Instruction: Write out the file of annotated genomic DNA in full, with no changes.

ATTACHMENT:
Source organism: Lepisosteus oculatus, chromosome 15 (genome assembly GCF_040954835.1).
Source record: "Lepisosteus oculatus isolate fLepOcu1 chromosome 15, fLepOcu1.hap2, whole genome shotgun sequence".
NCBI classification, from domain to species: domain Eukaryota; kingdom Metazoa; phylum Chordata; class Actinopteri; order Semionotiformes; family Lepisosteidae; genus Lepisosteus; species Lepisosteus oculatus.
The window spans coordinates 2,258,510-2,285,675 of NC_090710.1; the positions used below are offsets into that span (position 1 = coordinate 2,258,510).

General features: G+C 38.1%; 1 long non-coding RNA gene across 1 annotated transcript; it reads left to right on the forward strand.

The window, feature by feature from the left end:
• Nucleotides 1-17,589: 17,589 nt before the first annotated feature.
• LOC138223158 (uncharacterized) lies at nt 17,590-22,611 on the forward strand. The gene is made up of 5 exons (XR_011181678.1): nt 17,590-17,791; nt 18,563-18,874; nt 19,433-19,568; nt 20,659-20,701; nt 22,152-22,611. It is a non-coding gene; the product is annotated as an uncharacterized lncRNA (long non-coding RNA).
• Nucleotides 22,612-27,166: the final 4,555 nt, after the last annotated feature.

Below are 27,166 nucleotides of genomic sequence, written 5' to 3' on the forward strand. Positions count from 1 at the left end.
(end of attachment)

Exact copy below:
Source organism: Lepisosteus oculatus, chromosome 15 (genome assembly GCF_040954835.1).
Source record: "Lepisosteus oculatus isolate fLepOcu1 chromosome 15, fLepOcu1.hap2, whole genome shotgun sequence".
NCBI classification, from domain to species: domain Eukaryota; kingdom Metazoa; phylum Chordata; class Actinopteri; order Semionotiformes; family Lepisosteidae; genus Lepisosteus; species Lepisosteus oculatus.
The window spans coordinates 2,258,510-2,285,675 of NC_090710.1; the positions used below are offsets into that span (position 1 = coordinate 2,258,510).

General features: G+C 38.1%; 1 long non-coding RNA gene across 1 annotated transcript; it reads left to right on the forward strand.

The window, feature by feature from the left end:
• Nucleotides 1-17,589: 17,589 nt before the first annotated feature.
• LOC138223158 (uncharacterized) lies at nt 17,590-22,611 on the forward strand. The gene is made up of 5 exons (XR_011181678.1): nt 17,590-17,791; nt 18,563-18,874; nt 19,433-19,568; nt 20,659-20,701; nt 22,152-22,611. It is a non-coding gene; the product is annotated as an uncharacterized lncRNA (long non-coding RNA).
• Nucleotides 22,612-27,166: the final 4,555 nt, after the last annotated feature.

Below are 27,166 nucleotides of genomic sequence, written 5' to 3' on the forward strand. Positions count from 1 at the left end.